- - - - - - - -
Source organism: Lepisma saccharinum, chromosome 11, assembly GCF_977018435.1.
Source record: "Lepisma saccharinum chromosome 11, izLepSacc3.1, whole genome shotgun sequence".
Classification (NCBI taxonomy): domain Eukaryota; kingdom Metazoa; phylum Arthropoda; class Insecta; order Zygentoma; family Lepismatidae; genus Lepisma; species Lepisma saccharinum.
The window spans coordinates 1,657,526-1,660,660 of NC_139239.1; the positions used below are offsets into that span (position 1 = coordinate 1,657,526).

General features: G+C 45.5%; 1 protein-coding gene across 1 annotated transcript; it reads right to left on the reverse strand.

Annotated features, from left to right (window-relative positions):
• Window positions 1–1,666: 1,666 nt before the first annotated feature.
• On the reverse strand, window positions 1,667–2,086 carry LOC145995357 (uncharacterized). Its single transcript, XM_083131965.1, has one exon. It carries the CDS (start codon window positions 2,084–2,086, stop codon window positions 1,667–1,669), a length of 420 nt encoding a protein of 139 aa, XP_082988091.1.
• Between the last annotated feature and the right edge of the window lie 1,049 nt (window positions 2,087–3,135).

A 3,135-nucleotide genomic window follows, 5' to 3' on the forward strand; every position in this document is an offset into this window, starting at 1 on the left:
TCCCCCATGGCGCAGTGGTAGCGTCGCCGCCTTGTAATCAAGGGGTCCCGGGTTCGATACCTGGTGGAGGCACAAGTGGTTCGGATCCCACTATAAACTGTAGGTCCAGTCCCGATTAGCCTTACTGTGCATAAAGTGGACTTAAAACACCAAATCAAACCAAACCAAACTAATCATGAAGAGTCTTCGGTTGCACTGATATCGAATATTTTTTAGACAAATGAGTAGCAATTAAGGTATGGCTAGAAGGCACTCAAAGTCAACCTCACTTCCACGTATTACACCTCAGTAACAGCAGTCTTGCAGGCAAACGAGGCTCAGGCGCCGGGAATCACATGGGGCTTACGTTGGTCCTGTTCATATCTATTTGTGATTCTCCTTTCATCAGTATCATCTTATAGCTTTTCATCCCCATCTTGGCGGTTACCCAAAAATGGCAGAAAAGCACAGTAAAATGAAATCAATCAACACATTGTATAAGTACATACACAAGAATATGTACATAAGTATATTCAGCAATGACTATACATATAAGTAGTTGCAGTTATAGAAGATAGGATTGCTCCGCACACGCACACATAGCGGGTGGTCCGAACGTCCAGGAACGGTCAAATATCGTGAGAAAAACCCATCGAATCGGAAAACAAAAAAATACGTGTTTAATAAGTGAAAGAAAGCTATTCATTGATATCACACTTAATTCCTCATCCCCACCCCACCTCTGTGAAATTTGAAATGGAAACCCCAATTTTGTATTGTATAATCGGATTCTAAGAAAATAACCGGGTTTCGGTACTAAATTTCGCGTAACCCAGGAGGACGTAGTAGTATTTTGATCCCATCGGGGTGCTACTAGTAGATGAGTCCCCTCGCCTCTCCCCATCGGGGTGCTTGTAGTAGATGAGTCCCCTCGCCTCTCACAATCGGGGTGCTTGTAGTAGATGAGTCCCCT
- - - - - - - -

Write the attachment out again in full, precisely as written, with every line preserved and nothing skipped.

Source organism: Lepisma saccharinum, chromosome 11, assembly GCF_977018435.1.
Source record: "Lepisma saccharinum chromosome 11, izLepSacc3.1, whole genome shotgun sequence".
Classification (NCBI taxonomy): domain Eukaryota; kingdom Metazoa; phylum Arthropoda; class Insecta; order Zygentoma; family Lepismatidae; genus Lepisma; species Lepisma saccharinum.
The window spans coordinates 1,657,526-1,660,660 of NC_139239.1; the positions used below are offsets into that span (position 1 = coordinate 1,657,526).

General features: G+C 45.5%; 1 protein-coding gene across 1 annotated transcript; it reads right to left on the reverse strand.

Annotated features, from left to right (window-relative positions):
• Window positions 1–1,666: 1,666 nt before the first annotated feature.
• On the reverse strand, window positions 1,667–2,086 carry LOC145995357 (uncharacterized). Its single transcript, XM_083131965.1, has one exon. It carries the CDS (start codon window positions 2,084–2,086, stop codon window positions 1,667–1,669), a length of 420 nt encoding a protein of 139 aa, XP_082988091.1.
• Between the last annotated feature and the right edge of the window lie 1,049 nt (window positions 2,087–3,135).

A 3,135-nucleotide genomic window follows, 5' to 3' on the forward strand; every position in this document is an offset into this window, starting at 1 on the left:
TCCCCCATGGCGCAGTGGTAGCGTCGCCGCCTTGTAATCAAGGGGTCCCGGGTTCGATACCTGGTGGAGGCACAAGTGGTTCGGATCCCACTATAAACTGTAGGTCCAGTCCCGATTAGCCTTACTGTGCATAAAGTGGACTTAAAACACCAAATCAAACCAAACCAAACTAATCATGAAGAGTCTTCGGTTGCACTGATATCGAATATTTTTTAGACAAATGAGTAGCAATTAAGGTATGGCTAGAAGGCACTCAAAGTCAACCTCACTTCCACGTATTACACCTCAGTAACAGCAGTCTTGCAGGCAAACGAGGCTCAGGCGCCGGGAATCACATGGGGCTTACGTTGGTCCTGTTCATATCTATTTGTGATTCTCCTTTCATCAGTATCATCTTATAGCTTTTCATCCCCATCTTGGCGGTTACCCAAAAATGGCAGAAAAGCACAGTAAAATGAAATCAATCAACACATTGTATAAGTACATACACAAGAATATGTACATAAGTATATTCAGCAATGACTATACATATAAGTAGTTGCAGTTATAGAAGATAGGATTGCTCCGCACACGCACACATAGCGGGTGGTCCGAACGTCCAGGAACGGTCAAATATCGTGAGAAAAACCCATCGAATCGGAAAACAAAAAAATACGTGTTTAATAAGTGAAAGAAAGCTATTCATTGATATCACACTTAATTCCTCATCCCCACCCCACCTCTGTGAAATTTGAAATGGAAACCCCAATTTTGTATTGTATAATCGGATTCTAAGAAAATAACCGGGTTTCGGTACTAAATTTCGCGTAACCCAGGAGGACGTAGTAGTATTTTGATCCCATCGGGGTGCTACTAGTAGATGAGTCCCCTCGCCTCTCCCCATCGGGGTGCTTGTAGTAGATGAGTCCCCTCGCCTCTCACAATCGGGGTGCTTGTAGTAGATGAGTCCCCT